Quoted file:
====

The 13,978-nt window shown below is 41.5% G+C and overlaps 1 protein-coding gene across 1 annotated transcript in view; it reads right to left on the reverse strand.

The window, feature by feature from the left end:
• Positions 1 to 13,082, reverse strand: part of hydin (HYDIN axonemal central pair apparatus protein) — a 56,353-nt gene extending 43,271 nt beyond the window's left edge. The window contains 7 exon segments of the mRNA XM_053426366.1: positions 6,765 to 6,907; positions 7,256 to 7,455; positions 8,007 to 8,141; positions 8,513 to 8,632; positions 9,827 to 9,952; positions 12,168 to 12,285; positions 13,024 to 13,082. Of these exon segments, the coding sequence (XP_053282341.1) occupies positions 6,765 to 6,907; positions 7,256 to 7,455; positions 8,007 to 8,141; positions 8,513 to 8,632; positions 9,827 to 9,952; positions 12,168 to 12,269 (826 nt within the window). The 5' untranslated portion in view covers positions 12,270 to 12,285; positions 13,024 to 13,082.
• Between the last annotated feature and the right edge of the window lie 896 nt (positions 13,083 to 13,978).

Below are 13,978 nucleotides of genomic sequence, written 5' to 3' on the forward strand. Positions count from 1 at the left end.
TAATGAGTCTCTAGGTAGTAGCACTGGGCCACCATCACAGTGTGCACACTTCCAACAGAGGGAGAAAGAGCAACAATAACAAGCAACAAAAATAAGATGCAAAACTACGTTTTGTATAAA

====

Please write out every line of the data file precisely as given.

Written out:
The 13,978-nt window shown below is 41.5% G+C and overlaps 1 protein-coding gene across 1 annotated transcript in view; it reads right to left on the reverse strand.

The window, feature by feature from the left end:
• Positions 1 to 13,082, reverse strand: part of hydin (HYDIN axonemal central pair apparatus protein) — a 56,353-nt gene extending 43,271 nt beyond the window's left edge. The window contains 7 exon segments of the mRNA XM_053426366.1: positions 6,765 to 6,907; positions 7,256 to 7,455; positions 8,007 to 8,141; positions 8,513 to 8,632; positions 9,827 to 9,952; positions 12,168 to 12,285; positions 13,024 to 13,082. Of these exon segments, the coding sequence (XP_053282341.1) occupies positions 6,765 to 6,907; positions 7,256 to 7,455; positions 8,007 to 8,141; positions 8,513 to 8,632; positions 9,827 to 9,952; positions 12,168 to 12,269 (826 nt within the window). The 5' untranslated portion in view covers positions 12,270 to 12,285; positions 13,024 to 13,082.
• Between the last annotated feature and the right edge of the window lie 896 nt (positions 13,083 to 13,978).

Below are 13,978 nucleotides of genomic sequence, written 5' to 3' on the forward strand. Positions count from 1 at the left end.
TAATGAGTCTCTAGGTAGTAGCACTGGGCCACCATCACAGTGTGCACACTTCCAACAGAGGGAGAAAGAGCAACAATAACAAGCAACAAAAATAAGATGCAAAACTACGTTTTGTATAAA